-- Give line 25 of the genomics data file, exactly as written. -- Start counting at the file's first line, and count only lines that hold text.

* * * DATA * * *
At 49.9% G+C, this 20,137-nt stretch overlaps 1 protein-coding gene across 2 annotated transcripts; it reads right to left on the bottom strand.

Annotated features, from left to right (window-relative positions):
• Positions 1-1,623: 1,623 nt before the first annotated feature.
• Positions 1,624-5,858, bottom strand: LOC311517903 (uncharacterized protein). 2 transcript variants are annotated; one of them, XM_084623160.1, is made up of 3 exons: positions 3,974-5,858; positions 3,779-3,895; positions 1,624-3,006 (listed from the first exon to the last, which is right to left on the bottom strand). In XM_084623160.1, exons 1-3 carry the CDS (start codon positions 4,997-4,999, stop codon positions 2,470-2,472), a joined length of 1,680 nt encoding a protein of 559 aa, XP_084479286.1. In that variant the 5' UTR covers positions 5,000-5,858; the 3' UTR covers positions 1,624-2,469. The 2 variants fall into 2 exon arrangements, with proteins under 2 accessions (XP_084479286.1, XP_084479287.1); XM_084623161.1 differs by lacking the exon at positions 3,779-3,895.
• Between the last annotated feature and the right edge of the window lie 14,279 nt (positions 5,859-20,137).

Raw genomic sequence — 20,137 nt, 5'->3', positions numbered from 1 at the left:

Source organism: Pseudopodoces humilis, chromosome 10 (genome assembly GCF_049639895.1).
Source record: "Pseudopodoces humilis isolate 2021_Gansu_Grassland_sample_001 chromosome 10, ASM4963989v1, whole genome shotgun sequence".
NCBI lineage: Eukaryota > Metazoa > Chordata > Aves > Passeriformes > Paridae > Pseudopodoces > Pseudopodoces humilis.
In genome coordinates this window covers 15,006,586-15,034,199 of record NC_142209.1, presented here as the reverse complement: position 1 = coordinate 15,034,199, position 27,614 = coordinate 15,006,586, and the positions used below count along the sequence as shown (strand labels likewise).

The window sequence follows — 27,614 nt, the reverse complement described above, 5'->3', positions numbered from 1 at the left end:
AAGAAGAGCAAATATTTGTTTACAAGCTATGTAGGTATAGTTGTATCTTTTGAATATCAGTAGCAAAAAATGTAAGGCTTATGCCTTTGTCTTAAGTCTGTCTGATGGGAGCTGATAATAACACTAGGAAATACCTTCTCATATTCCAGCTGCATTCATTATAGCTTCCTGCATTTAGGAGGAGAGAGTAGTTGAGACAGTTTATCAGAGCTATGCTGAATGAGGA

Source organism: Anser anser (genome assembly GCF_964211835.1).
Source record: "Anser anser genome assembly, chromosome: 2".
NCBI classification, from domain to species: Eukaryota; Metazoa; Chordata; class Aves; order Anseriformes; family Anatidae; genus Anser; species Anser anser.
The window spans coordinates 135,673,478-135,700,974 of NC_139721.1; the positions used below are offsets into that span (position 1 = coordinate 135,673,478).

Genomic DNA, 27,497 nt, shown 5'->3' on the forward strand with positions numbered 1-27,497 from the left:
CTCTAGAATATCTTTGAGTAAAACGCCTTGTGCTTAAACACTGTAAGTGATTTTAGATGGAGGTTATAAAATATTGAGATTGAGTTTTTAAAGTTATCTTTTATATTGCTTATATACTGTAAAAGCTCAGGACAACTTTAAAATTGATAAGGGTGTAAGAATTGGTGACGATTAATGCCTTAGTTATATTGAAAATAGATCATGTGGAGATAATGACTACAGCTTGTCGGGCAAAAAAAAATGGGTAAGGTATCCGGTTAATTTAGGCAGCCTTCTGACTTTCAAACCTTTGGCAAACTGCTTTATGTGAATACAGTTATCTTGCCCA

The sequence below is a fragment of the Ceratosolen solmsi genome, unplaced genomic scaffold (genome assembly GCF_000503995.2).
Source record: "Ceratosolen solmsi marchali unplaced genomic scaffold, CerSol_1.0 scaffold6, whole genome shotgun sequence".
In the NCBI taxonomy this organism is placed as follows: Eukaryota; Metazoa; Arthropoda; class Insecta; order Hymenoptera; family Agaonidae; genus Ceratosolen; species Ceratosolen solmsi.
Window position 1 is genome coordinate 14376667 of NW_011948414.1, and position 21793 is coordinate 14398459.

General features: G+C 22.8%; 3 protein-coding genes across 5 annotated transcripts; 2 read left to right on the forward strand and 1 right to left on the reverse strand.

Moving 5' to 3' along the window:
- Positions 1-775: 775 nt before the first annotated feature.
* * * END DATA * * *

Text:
- Positions 1-775: 775 nt before the first annotated feature.